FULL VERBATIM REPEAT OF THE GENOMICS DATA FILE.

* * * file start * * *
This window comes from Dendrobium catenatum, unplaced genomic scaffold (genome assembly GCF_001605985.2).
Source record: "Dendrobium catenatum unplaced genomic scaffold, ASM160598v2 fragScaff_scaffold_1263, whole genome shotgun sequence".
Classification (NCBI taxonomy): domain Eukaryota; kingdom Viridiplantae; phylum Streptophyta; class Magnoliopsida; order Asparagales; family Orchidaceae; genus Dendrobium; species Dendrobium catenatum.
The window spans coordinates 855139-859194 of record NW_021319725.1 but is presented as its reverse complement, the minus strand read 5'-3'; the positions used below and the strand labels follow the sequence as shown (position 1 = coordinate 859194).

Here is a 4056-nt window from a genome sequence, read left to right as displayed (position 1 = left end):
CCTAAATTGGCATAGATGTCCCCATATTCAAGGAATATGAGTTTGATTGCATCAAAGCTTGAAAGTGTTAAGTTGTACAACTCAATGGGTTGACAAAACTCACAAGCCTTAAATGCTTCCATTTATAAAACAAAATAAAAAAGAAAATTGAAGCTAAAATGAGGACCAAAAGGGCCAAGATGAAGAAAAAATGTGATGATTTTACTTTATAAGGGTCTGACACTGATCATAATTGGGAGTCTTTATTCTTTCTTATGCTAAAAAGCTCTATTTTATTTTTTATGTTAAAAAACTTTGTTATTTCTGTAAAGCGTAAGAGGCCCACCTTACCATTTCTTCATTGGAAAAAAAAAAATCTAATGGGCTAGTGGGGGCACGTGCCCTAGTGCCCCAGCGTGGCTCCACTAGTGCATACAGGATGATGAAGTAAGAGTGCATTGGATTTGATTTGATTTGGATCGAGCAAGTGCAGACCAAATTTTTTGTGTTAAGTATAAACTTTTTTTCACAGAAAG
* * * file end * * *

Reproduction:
This window comes from Dendrobium catenatum, unplaced genomic scaffold (genome assembly GCF_001605985.2).
Source record: "Dendrobium catenatum unplaced genomic scaffold, ASM160598v2 fragScaff_scaffold_1263, whole genome shotgun sequence".
Classification (NCBI taxonomy): domain Eukaryota; kingdom Viridiplantae; phylum Streptophyta; class Magnoliopsida; order Asparagales; family Orchidaceae; genus Dendrobium; species Dendrobium catenatum.
The window spans coordinates 855139-859194 of record NW_021319725.1 but is presented as its reverse complement, the minus strand read 5'-3'; the positions used below and the strand labels follow the sequence as shown (position 1 = coordinate 859194).

Here is a 4056-nt window from a genome sequence, read left to right as displayed (position 1 = left end):
CCTAAATTGGCATAGATGTCCCCATATTCAAGGAATATGAGTTTGATTGCATCAAAGCTTGAAAGTGTTAAGTTGTACAACTCAATGGGTTGACAAAACTCACAAGCCTTAAATGCTTCCATTTATAAAACAAAATAAAAAAGAAAATTGAAGCTAAAATGAGGACCAAAAGGGCCAAGATGAAGAAAAAATGTGATGATTTTACTTTATAAGGGTCTGACACTGATCATAATTGGGAGTCTTTATTCTTTCTTATGCTAAAAAGCTCTATTTTATTTTTTATGTTAAAAAACTTTGTTATTTCTGTAAAGCGTAAGAGGCCCACCTTACCATTTCTTCATTGGAAAAAAAAAAATCTAATGGGCTAGTGGGGGCACGTGCCCTAGTGCCCCAGCGTGGCTCCACTAGTGCATACAGGATGATGAAGTAAGAGTGCATTGGATTTGATTTGATTTGGATCGAGCAAGTGCAGACCAAATTTTTTGTGTTAAGTATAAACTTTTTTTCACAGAAAG